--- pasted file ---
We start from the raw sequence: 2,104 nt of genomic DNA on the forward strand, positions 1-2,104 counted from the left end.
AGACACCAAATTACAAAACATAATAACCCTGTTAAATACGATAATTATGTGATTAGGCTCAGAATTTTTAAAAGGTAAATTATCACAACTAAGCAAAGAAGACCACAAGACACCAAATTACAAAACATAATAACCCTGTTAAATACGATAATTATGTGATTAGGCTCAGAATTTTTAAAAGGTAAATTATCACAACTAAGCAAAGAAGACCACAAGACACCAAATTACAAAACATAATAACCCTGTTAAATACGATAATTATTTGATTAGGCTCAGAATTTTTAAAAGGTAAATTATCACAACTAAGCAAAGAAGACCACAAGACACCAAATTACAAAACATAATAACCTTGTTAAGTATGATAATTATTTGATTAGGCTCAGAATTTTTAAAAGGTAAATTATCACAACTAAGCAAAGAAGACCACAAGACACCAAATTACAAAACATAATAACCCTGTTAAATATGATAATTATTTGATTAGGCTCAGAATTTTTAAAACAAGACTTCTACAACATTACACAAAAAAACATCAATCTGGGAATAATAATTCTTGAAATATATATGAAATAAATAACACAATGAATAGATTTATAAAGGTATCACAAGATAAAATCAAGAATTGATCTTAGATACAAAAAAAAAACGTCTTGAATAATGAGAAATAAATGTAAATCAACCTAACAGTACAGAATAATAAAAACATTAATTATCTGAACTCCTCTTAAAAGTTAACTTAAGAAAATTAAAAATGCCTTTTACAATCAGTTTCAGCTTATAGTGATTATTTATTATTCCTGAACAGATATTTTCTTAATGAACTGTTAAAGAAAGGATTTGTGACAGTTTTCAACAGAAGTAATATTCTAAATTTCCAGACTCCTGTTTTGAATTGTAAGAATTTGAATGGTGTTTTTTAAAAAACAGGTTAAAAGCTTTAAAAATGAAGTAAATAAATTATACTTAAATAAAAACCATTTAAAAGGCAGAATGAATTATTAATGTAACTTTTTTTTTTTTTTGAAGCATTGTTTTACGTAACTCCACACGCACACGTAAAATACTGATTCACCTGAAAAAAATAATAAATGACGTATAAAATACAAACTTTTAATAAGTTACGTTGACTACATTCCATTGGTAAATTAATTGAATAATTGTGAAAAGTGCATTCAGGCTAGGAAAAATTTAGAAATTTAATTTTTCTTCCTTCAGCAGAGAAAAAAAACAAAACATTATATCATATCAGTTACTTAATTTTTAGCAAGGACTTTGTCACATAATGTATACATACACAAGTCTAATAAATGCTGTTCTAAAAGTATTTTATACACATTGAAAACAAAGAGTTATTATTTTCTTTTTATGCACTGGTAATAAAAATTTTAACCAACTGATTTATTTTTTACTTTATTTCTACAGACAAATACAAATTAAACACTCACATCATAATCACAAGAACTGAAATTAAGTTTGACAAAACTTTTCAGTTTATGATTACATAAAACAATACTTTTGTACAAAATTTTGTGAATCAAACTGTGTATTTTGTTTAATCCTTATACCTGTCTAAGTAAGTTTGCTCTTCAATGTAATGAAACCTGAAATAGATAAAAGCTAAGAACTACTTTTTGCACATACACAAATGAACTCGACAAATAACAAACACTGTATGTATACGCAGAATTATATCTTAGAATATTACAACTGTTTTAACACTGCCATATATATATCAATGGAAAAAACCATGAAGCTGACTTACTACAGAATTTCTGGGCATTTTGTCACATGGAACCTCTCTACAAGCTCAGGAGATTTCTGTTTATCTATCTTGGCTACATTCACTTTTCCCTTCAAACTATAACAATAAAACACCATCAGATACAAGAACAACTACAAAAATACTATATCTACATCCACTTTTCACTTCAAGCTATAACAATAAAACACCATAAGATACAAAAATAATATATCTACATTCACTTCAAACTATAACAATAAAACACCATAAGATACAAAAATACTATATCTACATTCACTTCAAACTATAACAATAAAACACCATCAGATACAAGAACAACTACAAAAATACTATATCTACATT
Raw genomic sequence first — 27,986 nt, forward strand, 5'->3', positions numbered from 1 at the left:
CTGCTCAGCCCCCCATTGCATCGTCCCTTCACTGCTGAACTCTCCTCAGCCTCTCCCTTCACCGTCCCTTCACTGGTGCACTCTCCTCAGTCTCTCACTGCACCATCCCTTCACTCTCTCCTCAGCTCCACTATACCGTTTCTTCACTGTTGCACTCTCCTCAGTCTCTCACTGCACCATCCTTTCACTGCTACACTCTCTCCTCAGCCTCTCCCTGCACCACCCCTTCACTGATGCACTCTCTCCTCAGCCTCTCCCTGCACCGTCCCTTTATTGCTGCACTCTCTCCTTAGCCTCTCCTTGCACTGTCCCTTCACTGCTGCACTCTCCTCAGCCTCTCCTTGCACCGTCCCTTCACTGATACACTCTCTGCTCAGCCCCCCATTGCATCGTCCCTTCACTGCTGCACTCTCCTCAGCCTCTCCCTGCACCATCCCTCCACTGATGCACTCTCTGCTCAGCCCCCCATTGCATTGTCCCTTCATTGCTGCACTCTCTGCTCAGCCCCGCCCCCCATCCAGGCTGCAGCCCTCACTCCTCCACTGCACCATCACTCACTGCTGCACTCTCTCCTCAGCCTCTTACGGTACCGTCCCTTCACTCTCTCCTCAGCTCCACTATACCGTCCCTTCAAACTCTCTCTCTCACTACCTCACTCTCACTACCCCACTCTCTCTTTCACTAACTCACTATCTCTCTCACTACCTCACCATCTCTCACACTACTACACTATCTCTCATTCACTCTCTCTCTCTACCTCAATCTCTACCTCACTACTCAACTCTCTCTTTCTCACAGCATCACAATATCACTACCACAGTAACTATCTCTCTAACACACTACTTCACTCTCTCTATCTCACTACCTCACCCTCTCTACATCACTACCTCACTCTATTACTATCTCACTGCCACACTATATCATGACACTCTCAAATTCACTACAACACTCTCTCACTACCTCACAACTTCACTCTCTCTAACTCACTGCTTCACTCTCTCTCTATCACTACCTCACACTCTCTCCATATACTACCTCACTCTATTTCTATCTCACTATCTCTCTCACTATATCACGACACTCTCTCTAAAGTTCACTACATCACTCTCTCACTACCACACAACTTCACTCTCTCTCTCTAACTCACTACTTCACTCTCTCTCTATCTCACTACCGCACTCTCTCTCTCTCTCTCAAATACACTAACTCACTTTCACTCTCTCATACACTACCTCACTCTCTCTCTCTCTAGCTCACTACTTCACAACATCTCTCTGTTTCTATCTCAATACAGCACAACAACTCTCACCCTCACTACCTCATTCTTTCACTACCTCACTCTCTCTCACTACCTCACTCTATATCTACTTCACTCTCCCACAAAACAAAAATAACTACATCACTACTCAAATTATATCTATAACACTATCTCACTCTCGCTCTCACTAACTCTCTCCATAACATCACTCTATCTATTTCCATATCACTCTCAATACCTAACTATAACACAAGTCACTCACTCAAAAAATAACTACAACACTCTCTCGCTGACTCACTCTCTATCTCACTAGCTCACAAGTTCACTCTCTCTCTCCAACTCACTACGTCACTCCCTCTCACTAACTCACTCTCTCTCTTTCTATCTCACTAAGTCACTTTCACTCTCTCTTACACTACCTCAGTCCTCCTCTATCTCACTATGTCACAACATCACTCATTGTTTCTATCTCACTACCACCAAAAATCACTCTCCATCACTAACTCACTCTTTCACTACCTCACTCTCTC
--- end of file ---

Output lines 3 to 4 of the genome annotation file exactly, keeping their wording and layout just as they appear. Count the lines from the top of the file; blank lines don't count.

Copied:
Raw genomic sequence first — 27,986 nt, forward strand, 5'->3', positions numbered from 1 at the left:
CTGCTCAGCCCCCCATTGCATCGTCCCTTCACTGCTGAACTCTCCTCAGCCTCTCCCTTCACCGTCCCTTCACTGGTGCACTCTCCTCAGTCTCTCACTGCACCATCCCTTCACTCTCTCCTCAGCTCCACTATACCGTTTCTTCACTGTTGCACTCTCCTCAGTCTCTCACTGCACCATCCTTTCACTGCTACACTCTCTCCTCAGCCTCTCCCTGCACCACCCCTTCACTGATGCACTCTCTCCTCAGCCTCTCCCTGCACCGTCCCTTTATTGCTGCACTCTCTCCTTAGCCTCTCCTTGCACTGTCCCTTCACTGCTGCACTCTCCTCAGCCTCTCCTTGCACCGTCCCTTCACTGATACACTCTCTGCTCAGCCCCCCATTGCATCGTCCCTTCACTGCTGCACTCTCCTCAGCCTCTCCCTGCACCATCCCTCCACTGATGCACTCTCTGCTCAGCCCCCCATTGCATTGTCCCTTCATTGCTGCACTCTCTGCTCAGCCCCGCCCCCCATCCAGGCTGCAGCCCTCACTCCTCCACTGCACCATCACTCACTGCTGCACTCTCTCCTCAGCCTCTTACGGTACCGTCCCTTCACTCTCTCCTCAGCTCCACTATACCGTCCCTTCAAACTCTCTCTCTCACTACCTCACTCTCACTACCCCACTCTCTCTTTCACTAACTCACTATCTCTCTCACTACCTCACCATCTCTCACACTACTACACTATCTCTCATTCACTCTCTCTCTCTACCTCAATCTCTACCTCACTACTCAACTCTCTCTTTCTCACAGCATCACAATATCACTACCACAGTAACTATCTCTCTAACACACTACTTCACTCTCTCTATCTCACTACCTCACCCTCTCTACATCACTACCTCACTCTATTACTATCTCACTGCCACACTATATCATGACACTCTCAAATTCACTACAACACTCTCTCACTACCTCACAACTTCACTCTCTCTAACTCACTGCTTCACTCTCTCTCTATCACTACCTCACACTCTCTCCATATACTACCTCACTCTATTTCTATCTCACTATCTCTCTCACTATATCACGACACTCTCTCTAAAGTTCACTACATCACTCTCTCACTACCACACAACTTCACTCTCTCTCTCTAACTCACTACTTCACTCTCTCTCTATCTCACTACCGCACTCTCTCTCTCTCTCTCAAATACACTAACTCACTTTCACTCTCTCATACACTACCTCACTCTCTCTCTCTCTAGCTCACTACTTCACAACATCTCTCTGTTTCTATCTCAATACAGCACAACAACTCTCACCCTCACTACCTCATTCTTTCACTACCTCACTCTCTCTCACTACCTCACTCTATATCTACTTCACTCTCCCACAAAACAAAAATAACTACATCACTACTCAAATTATATCTATAACACTATCTCACTCTCGCTCTCACTAACTCTCTCCATAACATCACTCTATCTATTTCCATATCACTCTCAATACCTAACTATAACACAAGTCACTCACTCAAAAAATAACTACAACACTCTCTCGCTGACTCACTCTCTATCTCACTAGCTCACAAGTTCACTCTCTCTCTCCAACTCACTACGTCACTCCCTCTCACTAACTCACTCTCTCTCTTTCTATCTCACTAAGTCACTTTCACTCTCTCTTACACTACCTCAGTCCTCCTCTATCTCACTATGTCACAACATCACTCATTGTTTCTATCTCACTACCACCAAAAATCACTCTCCATCACTAACTCACTCTTTCACTACCTCACTCTCTC